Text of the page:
Coach Holiday to Cromer
Cromer is on the edge of the North Norfolk Coast with wide open beaches, a traditional pier and awash with small local independent shops, a seaside town rich in its fishing heritage.
This morning we travel to Cromer with a stop in Kings Lynn on the way, The Hanseatic town of King's Lynn was one of England's most important ports from as early as the 12th century and this maritime past is still very much in evidence today. Fine old merchants' houses stretch down to the river between cobbled lanes and the elegant Custom House overlooks the harbour. The town's heritage is reflected in an amazing array of historic buildings, you should arrive at your hotel with plenty of time to settle in before your evening meal.
After breakfast we visit Hunstanton, The elegant resort of Hunstanton is the ideal base to enjoy Norfolk's superb coastline. Hunstanton, or 'Hunston' as it is known locally, is renowned for its unique striped cliffs and magnificent sunsets, made special by its position as the only west-facing resort on the East coast, This afternoon we move down the coast to Wells-next-the-sea, Wells is one of the most attractive towns on the North Norfolk Coast. From the long sweeping beach bordered by pine woodland, along the gentle harbour with small fishing boats and children fishing for crabs, past the shops on Staithe Street with not a chain store in sight, to the tree-lined park with its fine Georgian houses, quiet pubs and restaurants - Wells is an unspoiled seaside destination, waiting to be discovered.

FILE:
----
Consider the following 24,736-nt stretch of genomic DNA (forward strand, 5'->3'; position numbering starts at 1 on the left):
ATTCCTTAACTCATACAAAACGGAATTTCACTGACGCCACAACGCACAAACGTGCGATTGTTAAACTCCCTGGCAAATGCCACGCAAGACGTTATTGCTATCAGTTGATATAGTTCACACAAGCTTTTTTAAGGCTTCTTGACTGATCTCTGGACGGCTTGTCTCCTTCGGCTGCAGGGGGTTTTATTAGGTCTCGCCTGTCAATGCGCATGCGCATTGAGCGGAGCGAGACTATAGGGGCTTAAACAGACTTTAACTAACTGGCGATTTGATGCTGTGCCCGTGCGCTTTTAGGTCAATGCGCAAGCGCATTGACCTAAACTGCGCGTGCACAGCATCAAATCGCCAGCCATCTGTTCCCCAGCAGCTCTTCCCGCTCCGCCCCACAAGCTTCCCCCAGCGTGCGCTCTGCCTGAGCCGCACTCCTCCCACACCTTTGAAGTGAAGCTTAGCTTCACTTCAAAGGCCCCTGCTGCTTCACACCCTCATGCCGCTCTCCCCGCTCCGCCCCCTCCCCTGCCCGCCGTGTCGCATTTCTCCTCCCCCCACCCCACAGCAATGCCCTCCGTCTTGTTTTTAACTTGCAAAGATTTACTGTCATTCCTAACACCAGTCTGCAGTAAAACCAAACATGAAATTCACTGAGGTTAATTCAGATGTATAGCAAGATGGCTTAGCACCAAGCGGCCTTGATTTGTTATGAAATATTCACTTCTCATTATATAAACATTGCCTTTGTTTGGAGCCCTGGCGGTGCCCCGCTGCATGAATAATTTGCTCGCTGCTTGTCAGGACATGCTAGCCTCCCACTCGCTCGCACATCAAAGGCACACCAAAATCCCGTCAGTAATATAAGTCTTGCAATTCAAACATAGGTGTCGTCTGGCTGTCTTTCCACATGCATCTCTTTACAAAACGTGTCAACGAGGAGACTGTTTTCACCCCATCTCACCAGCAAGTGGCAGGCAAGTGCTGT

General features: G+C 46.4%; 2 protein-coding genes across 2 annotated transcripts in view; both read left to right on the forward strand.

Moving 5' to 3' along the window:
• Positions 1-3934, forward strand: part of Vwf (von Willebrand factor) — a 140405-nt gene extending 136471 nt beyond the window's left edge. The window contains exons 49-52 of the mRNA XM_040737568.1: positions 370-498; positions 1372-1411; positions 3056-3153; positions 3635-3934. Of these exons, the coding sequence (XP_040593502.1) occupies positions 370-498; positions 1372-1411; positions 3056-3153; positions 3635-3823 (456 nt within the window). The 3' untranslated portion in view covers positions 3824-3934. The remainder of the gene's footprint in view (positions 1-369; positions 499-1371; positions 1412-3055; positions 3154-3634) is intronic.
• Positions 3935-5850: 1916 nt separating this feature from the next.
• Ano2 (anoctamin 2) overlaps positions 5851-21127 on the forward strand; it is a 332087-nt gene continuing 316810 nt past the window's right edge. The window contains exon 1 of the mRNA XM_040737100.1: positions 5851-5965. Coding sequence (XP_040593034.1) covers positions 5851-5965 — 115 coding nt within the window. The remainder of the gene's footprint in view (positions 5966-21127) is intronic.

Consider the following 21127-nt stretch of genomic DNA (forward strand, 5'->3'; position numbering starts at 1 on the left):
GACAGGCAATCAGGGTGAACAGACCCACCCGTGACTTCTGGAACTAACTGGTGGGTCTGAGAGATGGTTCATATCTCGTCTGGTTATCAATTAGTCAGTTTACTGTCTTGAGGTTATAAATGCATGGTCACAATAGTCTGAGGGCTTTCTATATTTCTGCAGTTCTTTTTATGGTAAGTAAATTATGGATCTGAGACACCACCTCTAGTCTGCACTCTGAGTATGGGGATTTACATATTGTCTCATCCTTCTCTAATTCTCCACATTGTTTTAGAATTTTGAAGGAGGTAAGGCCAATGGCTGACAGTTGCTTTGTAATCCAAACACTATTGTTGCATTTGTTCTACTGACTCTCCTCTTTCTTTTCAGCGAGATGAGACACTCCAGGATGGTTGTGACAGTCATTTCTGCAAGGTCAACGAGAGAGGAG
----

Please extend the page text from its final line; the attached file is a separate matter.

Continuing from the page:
Today Norwich market is our destination, Situated in the heart of Norwich on Gentleman's Walk, Norwich boasts the largest open-air market in the country, its rich heritage and traditional appearance is sure to charm you. You'll find a fantastic range of goods and service available; whether you're after clothes, children's toys, jewellery, household goods, flowers, keys cut or shoes mended, the market has it all!
Today has been put aside for you to enjoy your resort, Cromer is well known for its pier which has a lifeboat station & Pavilion Theatre, home to the UK's only remaining traditional end of the pier variety show. The pier is an enduring example of Victorian building, having withstood many storms, tidal surges and even an attempt to blow it up by the Government in WW2 to prevent the pier being used as a landing strip for enemy invaders! Close to the shore you will find 'Britain's Great Barrier Reef', the Cromer Shoals Chalk Bed, created in the Mesozoic Era when dinosaurs roamed. It is the longest in the world at 20 miles long and you can see it by swimming out and snorkelling. Unmissable on the Cromer skyline is the 160ft tower of 14th century church St Peter & Paul with vast stained glass windows commemorating Cromer's lifeboat crew, the most decorated in RNLI history. There's also a museum named after Henry Blogg, who served for 53 years on Cromer's lifeboats, who, with his crew, saved over 873 lives from the North Sea. Discover more history at the Lifeboat Museum & Cromer Museum.
We depart the hotel for our return journey to Lincolnshire, with a comfort stop enroute.
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